The appellant initially declined to make a detailed submission in this case, but it referred to its internal review request and stated that:
"The records are quite clearly environmental information relating as they do to climate change and RTÉ's coverage of the issue."
My investigator subsequently notified the appellant of additional arguments made by RTÉ to my Office and received the following submission:
"Environmental information is "information on" one of the six categories. It is not required that the information has any effect in and off [sic] itself on the environment. In this case the information is on climate change, an environmental factor and on reporting (including related policies) relating to climate change which is a measure and/or activity affecting or likely to affect the environment. Broadcasting, particularly by a public service broadcaster, shapes public opinion by informing the public about the subject matter. The degree of awareness around climate change is almost certain to affect the way people adapt to and accept climate change issues. The Commissioner doesn't have to be satisfied that there will actually be such effects but the effects must be more than merely hypothetical. In this case the link between RTÉ's reporting of climate change issues and public knowledge and acceptance of climate change issues should be readily understood given the role of media in our society as a way for the public to receive information and to make informed decisions about how they live their lives.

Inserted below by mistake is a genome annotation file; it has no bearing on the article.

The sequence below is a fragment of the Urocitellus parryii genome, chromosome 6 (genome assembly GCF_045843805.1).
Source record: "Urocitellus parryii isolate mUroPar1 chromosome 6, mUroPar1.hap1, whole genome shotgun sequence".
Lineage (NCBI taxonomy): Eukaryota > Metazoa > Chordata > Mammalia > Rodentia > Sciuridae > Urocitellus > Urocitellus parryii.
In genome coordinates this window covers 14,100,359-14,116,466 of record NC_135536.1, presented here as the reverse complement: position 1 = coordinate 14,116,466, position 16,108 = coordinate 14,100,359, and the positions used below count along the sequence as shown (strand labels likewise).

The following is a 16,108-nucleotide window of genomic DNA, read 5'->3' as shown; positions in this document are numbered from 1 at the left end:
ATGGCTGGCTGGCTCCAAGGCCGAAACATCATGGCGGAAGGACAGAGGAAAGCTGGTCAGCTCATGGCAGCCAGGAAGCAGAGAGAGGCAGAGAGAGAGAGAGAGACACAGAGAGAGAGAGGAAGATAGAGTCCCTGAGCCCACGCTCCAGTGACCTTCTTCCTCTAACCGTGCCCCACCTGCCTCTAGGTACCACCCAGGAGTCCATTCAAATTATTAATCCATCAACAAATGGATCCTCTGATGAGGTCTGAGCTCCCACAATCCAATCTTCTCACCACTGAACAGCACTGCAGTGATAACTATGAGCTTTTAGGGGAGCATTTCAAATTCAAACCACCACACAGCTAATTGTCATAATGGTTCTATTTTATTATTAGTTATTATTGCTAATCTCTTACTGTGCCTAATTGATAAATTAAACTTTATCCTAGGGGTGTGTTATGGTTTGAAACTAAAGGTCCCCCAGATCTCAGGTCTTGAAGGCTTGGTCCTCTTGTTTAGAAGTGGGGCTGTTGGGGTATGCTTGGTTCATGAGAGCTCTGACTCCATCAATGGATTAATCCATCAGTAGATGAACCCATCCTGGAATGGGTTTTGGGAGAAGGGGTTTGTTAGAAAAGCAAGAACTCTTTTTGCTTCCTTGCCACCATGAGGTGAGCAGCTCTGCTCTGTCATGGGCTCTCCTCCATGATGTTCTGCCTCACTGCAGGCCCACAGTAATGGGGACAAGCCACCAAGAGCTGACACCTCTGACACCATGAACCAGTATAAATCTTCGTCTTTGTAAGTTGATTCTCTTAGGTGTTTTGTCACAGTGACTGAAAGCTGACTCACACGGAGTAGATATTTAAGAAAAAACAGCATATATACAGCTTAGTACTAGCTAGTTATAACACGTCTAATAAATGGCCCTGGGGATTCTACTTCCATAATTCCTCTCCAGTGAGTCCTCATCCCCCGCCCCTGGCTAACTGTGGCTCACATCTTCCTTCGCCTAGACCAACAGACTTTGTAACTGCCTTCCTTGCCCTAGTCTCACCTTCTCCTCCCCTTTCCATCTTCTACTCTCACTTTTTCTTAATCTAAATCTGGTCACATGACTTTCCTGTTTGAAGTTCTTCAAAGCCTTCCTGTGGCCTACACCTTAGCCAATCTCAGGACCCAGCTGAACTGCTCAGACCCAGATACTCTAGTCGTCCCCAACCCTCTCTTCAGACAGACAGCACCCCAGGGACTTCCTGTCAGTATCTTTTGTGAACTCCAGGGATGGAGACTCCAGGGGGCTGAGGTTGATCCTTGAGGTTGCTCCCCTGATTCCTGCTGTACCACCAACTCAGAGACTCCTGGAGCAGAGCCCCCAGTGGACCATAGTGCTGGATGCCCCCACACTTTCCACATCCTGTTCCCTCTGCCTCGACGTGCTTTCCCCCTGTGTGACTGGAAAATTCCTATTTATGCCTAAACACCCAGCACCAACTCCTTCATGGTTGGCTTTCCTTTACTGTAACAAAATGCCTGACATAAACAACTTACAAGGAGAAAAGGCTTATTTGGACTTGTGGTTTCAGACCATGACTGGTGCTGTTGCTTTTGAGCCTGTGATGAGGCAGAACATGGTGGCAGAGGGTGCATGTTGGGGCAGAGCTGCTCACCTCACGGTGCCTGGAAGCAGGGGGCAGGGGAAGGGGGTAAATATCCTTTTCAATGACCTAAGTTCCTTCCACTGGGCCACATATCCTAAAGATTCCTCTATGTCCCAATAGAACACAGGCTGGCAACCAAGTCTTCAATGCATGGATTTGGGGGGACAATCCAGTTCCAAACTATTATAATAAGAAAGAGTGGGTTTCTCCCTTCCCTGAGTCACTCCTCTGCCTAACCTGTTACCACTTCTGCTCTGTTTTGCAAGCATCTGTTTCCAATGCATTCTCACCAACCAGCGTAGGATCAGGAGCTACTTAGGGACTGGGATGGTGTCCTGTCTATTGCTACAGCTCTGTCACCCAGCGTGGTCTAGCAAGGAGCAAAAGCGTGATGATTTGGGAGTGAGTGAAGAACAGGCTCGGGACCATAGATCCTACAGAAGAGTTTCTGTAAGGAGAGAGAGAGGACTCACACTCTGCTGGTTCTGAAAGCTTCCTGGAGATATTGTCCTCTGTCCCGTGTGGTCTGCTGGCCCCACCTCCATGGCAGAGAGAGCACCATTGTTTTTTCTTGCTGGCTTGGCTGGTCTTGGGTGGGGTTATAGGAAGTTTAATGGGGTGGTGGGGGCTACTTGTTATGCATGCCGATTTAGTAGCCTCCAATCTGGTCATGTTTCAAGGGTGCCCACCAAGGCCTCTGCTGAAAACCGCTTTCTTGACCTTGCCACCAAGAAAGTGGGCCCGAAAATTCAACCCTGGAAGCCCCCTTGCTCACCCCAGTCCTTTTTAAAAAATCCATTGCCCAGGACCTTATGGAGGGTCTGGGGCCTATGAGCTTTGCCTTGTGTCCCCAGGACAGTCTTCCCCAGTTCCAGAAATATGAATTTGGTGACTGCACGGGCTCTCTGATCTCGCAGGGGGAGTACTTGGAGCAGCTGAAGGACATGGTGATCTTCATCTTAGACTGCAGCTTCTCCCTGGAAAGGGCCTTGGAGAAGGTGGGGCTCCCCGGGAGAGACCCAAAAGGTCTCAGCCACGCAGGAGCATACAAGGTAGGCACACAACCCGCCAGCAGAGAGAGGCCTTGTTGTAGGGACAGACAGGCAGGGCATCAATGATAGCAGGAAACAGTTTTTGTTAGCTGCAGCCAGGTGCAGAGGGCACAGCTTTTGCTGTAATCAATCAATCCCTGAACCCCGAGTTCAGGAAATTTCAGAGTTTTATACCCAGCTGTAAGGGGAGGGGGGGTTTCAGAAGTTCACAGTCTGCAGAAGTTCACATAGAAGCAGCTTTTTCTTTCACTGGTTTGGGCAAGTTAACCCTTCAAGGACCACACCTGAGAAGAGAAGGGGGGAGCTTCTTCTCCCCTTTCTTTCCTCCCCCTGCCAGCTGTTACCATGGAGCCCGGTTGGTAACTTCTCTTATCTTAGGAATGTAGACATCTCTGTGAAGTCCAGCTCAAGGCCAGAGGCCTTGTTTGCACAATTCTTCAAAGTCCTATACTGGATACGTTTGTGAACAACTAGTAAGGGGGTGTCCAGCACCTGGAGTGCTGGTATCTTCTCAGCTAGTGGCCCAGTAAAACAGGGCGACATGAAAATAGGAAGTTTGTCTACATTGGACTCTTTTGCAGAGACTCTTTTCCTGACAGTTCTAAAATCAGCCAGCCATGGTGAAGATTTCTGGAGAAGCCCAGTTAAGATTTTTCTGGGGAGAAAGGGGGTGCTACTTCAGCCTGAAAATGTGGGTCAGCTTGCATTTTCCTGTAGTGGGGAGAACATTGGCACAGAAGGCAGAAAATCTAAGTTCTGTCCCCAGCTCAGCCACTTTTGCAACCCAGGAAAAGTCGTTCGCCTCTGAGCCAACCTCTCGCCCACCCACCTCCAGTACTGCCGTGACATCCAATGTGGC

The final point to make is that access to this category of information is entirely in line with the objectives of the Aarhus Convention and the AIE Directive since RTÉ, as a public authority, has a role to play in disseminating environmental information to the fullest extent possible and this includes state-owned media organisations and their reporting on environmental issues including climate change."
Analysis and Findings
While the appellant did not refer to any parts of the definition in its submission, in effect it suggests that the information at issue is environmental information within the meaning of: